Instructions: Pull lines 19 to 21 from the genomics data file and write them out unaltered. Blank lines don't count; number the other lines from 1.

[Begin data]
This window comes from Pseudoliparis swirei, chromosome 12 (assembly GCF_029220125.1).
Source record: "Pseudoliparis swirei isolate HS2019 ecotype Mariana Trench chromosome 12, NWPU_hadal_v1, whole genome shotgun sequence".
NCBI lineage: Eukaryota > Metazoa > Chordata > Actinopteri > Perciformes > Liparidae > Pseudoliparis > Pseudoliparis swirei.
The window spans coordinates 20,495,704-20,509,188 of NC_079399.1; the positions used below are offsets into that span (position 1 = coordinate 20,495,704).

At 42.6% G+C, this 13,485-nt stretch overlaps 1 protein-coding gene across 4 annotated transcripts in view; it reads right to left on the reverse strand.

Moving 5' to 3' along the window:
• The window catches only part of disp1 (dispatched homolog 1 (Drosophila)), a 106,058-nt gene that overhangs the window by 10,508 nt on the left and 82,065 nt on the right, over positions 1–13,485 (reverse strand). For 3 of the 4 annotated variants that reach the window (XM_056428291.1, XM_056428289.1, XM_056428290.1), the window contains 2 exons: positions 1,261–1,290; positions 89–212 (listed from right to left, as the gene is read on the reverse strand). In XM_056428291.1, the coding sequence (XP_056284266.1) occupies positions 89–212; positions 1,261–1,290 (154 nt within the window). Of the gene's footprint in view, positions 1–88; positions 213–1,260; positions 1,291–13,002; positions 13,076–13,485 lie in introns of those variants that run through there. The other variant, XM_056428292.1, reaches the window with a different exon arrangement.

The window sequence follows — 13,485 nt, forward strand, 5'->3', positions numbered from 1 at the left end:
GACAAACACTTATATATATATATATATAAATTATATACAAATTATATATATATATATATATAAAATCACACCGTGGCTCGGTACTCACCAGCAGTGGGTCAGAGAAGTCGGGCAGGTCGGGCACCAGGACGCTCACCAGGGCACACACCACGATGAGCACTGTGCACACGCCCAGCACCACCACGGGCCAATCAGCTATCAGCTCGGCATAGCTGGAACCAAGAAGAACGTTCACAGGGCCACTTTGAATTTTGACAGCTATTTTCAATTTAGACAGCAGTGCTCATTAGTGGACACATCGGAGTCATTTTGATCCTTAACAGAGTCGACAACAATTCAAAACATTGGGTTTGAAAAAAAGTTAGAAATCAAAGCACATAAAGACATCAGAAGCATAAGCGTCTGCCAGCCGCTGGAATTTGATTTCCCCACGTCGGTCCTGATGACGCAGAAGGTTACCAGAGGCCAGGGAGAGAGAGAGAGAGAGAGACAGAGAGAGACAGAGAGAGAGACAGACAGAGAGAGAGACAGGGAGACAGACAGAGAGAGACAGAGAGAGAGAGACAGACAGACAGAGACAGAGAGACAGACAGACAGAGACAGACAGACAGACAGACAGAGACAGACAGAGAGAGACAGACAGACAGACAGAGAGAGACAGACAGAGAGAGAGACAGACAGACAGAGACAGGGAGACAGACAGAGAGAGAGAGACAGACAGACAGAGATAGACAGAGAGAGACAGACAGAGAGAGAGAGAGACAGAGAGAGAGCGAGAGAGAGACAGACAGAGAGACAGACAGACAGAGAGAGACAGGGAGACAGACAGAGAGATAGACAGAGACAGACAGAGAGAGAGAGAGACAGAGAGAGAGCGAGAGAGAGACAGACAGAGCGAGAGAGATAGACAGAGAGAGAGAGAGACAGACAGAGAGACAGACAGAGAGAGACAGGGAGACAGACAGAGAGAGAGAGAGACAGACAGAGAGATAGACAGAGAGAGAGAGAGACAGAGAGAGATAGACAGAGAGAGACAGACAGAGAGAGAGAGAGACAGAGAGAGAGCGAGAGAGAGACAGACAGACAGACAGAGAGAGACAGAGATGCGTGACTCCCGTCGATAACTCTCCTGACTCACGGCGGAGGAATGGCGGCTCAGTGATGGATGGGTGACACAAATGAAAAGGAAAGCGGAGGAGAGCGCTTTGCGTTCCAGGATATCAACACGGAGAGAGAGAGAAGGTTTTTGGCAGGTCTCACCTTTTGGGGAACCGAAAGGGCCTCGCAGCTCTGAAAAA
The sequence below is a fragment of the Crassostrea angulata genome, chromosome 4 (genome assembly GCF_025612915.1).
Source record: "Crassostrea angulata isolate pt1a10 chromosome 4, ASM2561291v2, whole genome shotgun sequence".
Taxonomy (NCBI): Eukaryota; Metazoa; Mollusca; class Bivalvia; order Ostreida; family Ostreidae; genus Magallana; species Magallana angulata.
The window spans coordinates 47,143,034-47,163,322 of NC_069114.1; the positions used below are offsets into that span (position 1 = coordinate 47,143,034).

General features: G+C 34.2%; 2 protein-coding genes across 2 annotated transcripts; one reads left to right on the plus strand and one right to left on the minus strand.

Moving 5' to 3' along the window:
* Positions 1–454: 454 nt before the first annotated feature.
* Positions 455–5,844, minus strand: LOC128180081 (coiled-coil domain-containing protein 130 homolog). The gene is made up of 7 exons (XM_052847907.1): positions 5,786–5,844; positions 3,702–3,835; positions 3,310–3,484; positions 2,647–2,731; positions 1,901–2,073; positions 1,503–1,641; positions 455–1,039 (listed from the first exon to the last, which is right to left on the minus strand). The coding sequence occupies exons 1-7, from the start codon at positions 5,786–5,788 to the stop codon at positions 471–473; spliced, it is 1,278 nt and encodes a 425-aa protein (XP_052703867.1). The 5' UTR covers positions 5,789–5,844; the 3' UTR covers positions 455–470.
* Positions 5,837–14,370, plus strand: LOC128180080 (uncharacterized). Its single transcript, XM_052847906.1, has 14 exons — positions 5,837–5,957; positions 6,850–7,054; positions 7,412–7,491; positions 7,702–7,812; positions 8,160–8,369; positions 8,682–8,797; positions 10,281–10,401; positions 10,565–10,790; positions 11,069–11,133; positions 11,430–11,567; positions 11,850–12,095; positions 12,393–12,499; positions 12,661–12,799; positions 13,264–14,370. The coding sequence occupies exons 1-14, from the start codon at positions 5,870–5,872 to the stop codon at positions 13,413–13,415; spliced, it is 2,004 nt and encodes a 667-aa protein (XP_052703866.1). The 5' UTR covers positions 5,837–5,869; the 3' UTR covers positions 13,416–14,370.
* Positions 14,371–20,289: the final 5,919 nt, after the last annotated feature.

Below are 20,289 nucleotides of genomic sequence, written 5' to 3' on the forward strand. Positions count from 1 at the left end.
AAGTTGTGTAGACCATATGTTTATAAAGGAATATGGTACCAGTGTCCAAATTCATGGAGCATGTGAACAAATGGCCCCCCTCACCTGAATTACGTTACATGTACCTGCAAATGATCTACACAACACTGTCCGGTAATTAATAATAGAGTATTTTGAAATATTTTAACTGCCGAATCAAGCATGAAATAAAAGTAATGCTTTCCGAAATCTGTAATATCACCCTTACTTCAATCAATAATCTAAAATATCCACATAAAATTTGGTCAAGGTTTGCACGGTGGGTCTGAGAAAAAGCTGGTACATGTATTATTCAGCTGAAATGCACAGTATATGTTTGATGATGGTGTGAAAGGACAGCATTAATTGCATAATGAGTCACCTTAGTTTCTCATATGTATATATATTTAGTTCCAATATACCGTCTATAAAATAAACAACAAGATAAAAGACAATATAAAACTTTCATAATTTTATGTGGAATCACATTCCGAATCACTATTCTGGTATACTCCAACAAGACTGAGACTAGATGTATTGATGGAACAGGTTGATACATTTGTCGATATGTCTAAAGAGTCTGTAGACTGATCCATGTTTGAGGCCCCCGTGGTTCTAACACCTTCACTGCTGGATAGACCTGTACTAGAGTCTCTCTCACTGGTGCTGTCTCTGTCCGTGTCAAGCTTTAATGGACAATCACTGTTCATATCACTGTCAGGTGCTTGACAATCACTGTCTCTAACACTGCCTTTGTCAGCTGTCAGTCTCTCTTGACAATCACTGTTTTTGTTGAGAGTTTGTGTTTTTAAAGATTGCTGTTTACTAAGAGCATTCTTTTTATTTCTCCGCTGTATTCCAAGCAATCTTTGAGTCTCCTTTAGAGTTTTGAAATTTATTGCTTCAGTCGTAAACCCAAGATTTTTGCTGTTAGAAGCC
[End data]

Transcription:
* Positions 14,371–20,289: the final 5,919 nt, after the last annotated feature.

Below are 20,289 nucleotides of genomic sequence, written 5' to 3' on the forward strand. Positions count from 1 at the left end.
AAGTTGTGTAGACCATATGTTTATAAAGGAATATGGTACCAGTGTCCAAATTCATGGAGCATGTGAACAAATGGCCCCCCTCACCTGAATTACGTTACATGTACCTGCAAATGATCTACACAACACTGTCCGGTAATTAATAATAGAGTATTTTGAAATATTTTAACTGCCGAATCAAGCATGAAATAAAAGTAATGCTTTCCGAAATCTGTAATATCACCCTTACTTCAATCAATAATCTAAAATATCCACATAAAATTTGGTCAAGGTTTGCACGGTGGGTCTGAGAAAAAGCTGGTACATGTATTATTCAGCTGAAATGCACAGTATATGTTTGATGATGGTGTGAAAGGACAGCATTAATTGCATAATGAGTCACCTTAGTTTCTCATATGTATATATATTTAGTTCCAATATACCGTCTATAAAATAAACAACAAGATAAAAGACAATATAAAACTTTCATAATTTTATGTGGAATCACATTCCGAATCACTATTCTGGTATACTCCAACAAGACTGAGACTAGATGTATTGATGGAACAGGTTGATACATTTGTCGATATGTCTAAAGAGTCTGTAGACTGATCCATGTTTGAGGCCCCCGTGGTTCTAACACCTTCACTGCTGGATAGACCTGTACTAGAGTCTCTCTCACTGGTGCTGTCTCTGTCCGTGTCAAGCTTTAATGGACAATCACTGTTCATATCACTGTCAGGTGCTTGACAATCACTGTCTCTAACACTGCCTTTGTCAGCTGTCAGTCTCTCTTGACAATCACTGTTTTTGTTGAGAGTTTGTGTTTTTAAAGATTGCTGTTTACTAAGAGCATTCTTTTTATTTCTCCGCTGTATTCCAAGCAATCTTTGAGTCTCCTTTAGAGTTTTGAAATTTATTGCTTCAGTCGTAAACCCAAGATTTTTGCTGTTAGAAGCC